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I wanted to draw your attention to an article entitled Empires of Attention by Matt Locke.  If you are interested in how social media can be used in organisations, then I think you might find the thrust of this piece refreshing. Similarly, if you publish content – and in particular if you broadcast content – then it deserves your attention.

Taking a look at audience attention, Locke provides a historical perspective on how mass entertainment started out with inbuilt feedback loops i.e. the audience was very much a part of the entertainment.

A good example of this was the music hall, which Locke describes in this extract from the article below. My distant relatives were also music hall artists in east London at the turn of the twentieth century, so I felt t a connection here.

This then shifted to a broadcast model in which it has been particularly difficult to understand audience interaction (think radio listening and TV viewing numbers).

But with he explosion of social networks and real-time communication, Locke argues that this feedback loop has now been rebuilt. It is quite different but now audiences are more empowered to participate than they have been in generations. ‘The empires of attention are shifting as we move from an era of distribution to an era of circulation.’

I think this is very interesting if considered in terms of organisational communication and participation. Taking Locke’s thinking, would it be fair to say that we will see more open organisations with more empowered employees participating more? What would those corresponding feedback loops look like?

What do you think?

Here is an extract.

Because how we understand audience attention – how we ask for it, measure it, and build business empires by selling access to it – is fundamental to our culture. For the last few hundred years, the business of culture has essentially been the business of measuring audiences’ attention. We can trace a line of entrepreneurs of attention from today’s culture backwards through the last two centuries – from Jonah Peretti, who has used his intimate knowledge of the patterns of digital attention to build The Huffington Post and Buzzfeed, two of the biggest news and culture sites on the web; through Arthur Nielsen, who invented the ratings technology that the US TV giants ABC, NBC and CBS were built on; to Charles Morton, who took the raucous entertainment of supper-clubs and taverns and developed the more mainstream and wildly popular Music Halls of Victorian England, from which came the talent that would dominate the early years of cinema and radio.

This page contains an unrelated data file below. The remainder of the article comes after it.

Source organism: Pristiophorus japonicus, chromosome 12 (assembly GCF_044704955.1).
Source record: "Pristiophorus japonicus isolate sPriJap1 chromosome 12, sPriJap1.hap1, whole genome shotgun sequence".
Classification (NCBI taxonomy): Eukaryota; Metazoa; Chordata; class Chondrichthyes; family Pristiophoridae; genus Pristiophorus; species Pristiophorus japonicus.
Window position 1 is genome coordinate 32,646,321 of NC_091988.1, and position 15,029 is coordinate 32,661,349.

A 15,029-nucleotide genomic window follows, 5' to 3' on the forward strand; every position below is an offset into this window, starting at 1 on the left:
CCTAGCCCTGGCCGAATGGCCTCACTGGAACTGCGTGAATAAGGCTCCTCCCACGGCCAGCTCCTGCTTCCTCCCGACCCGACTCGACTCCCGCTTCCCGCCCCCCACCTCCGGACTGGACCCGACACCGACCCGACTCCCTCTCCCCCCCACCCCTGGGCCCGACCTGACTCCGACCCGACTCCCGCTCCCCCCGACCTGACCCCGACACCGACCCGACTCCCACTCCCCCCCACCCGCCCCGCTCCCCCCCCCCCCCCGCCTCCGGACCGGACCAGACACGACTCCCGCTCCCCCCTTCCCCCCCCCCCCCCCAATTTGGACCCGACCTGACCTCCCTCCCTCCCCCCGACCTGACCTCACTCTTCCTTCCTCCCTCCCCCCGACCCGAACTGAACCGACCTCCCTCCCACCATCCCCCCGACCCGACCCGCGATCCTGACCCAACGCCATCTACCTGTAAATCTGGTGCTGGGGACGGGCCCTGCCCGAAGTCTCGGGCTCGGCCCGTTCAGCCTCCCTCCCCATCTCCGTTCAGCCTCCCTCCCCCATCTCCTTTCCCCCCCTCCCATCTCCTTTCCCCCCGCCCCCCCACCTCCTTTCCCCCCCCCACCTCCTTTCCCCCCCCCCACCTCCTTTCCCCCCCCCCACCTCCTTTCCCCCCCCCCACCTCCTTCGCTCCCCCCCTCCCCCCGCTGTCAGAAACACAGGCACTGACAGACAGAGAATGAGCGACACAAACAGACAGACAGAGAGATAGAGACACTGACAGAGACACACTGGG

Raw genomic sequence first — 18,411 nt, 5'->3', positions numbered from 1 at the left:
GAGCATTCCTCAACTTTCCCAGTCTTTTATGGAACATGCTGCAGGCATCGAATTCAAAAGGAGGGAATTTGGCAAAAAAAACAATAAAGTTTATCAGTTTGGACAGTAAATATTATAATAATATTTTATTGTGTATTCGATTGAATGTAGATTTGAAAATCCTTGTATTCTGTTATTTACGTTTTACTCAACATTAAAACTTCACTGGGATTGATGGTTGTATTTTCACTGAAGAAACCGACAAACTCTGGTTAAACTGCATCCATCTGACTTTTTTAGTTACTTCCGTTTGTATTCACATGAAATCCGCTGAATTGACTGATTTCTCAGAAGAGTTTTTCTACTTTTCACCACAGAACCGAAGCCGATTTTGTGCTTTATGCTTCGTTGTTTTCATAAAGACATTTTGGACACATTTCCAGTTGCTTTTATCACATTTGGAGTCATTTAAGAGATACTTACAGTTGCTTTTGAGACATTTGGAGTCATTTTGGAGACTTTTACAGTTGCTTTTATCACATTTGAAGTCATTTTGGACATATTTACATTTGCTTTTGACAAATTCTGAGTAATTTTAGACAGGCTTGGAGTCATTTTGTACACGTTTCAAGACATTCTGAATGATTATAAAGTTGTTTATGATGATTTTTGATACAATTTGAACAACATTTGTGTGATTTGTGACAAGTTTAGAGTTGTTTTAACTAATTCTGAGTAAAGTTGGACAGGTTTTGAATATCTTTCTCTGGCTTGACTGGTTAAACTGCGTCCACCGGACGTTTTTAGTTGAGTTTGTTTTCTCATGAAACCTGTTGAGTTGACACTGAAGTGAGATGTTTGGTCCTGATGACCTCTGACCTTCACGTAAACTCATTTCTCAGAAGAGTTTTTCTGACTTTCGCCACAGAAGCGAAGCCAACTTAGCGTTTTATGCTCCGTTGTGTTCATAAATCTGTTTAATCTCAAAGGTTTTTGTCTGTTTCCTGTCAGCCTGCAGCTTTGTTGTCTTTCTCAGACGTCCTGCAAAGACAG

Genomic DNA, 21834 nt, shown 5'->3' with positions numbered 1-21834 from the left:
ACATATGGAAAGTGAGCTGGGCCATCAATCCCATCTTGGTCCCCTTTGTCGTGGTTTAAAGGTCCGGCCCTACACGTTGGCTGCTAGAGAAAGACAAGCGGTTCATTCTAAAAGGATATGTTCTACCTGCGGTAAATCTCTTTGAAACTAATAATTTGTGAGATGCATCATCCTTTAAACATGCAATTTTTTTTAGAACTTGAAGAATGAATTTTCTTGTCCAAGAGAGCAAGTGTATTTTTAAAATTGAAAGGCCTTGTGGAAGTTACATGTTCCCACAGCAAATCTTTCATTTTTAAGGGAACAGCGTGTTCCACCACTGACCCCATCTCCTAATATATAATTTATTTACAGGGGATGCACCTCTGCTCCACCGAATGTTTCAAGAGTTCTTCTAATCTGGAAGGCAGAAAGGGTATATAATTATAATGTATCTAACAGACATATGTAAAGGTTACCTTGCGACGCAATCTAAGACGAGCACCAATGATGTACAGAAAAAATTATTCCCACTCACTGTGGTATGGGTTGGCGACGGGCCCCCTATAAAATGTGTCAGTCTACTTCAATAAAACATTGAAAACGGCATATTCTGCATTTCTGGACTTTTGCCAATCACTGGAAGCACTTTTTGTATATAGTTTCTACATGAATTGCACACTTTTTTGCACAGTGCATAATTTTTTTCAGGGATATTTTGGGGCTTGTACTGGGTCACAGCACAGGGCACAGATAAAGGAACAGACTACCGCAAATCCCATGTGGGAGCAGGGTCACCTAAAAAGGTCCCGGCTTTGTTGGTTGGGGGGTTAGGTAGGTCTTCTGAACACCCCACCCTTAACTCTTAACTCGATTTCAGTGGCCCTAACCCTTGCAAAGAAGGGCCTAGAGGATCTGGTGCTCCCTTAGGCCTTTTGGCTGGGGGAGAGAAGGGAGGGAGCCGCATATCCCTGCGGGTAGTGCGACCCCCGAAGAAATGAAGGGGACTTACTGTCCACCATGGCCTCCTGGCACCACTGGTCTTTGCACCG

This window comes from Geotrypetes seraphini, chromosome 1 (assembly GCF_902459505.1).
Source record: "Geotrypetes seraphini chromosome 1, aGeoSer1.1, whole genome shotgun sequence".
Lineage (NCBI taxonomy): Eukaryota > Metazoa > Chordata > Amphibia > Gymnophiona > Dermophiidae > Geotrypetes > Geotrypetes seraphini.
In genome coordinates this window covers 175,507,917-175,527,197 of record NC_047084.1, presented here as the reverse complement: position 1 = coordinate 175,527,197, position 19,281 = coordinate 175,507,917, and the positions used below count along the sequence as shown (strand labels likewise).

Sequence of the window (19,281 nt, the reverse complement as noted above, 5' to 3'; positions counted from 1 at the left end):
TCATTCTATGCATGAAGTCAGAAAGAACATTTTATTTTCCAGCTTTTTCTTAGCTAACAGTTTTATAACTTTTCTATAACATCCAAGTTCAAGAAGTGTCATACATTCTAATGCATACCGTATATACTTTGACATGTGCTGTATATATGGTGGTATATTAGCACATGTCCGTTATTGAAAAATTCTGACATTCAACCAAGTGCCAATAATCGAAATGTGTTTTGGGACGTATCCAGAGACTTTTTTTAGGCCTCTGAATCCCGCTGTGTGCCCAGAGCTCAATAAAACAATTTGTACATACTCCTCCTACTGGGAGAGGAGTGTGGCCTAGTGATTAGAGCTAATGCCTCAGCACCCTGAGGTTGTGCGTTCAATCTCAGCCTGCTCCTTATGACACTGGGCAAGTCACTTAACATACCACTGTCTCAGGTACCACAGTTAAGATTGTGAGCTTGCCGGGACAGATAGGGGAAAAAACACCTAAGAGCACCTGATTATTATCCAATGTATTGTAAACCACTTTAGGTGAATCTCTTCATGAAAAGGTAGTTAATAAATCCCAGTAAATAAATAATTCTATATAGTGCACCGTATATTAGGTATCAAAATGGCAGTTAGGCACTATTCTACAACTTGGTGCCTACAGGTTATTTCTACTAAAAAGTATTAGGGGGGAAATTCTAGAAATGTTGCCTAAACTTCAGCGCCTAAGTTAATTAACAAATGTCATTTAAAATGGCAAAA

These entrepreneurs were not leaders, but listeners – their particularly skill was in realising that audiences were consuming culture in new ways, finding new ways to measure these new patterns, and new ways to make money out of them. The story of these ‘empires of attention’ is the story of how we – the audience – have engaged with culture,  and how the interaction between artists and audiences has moved from visceral participation to abstract measurement and back again. This story starts amidst the raucous popular culture of Victorian England.

Back in the 18th and 19th century, public entertainment was found in pleasure gardens, inns and taverns, with acts brought in to perform as the audience worked their way through dinners and rounds of drinks. ‘Song and Supper Rooms’ such as the Coal Hole, in The Strand, The Cyder Cellars in Maiden Lane or Paddy Green’s of Covent Garden offered food and drink till the small hours of the morning. London Gentlemen would go there to find foaming tankards of stout, a dinner and a cigar, all set to the warbling strains of the comic or sentimental vocalists attached to each establishment. The proprietor would act as ‘chairman’, leading the entertainment and calling on regulars to perform their favourite songs and comedy acts.

One regular act was the ‘judge and jury’ show, a thinly-veiled skit in the form of mock-trials of society scandals, with the audience and performers acting as barristers, jury and witnesses – in many ways the fore-runner of TV satire like That Was The Week That Was or Spitting Image.The entertainment in these venues was a collaboration between the audience and the acts, with the line between the two often blurred by bonhomie and alcohol. The audience was noisy, and the acts used this noise as a feedback loop – a connection between performers and audience that created culture through call and response.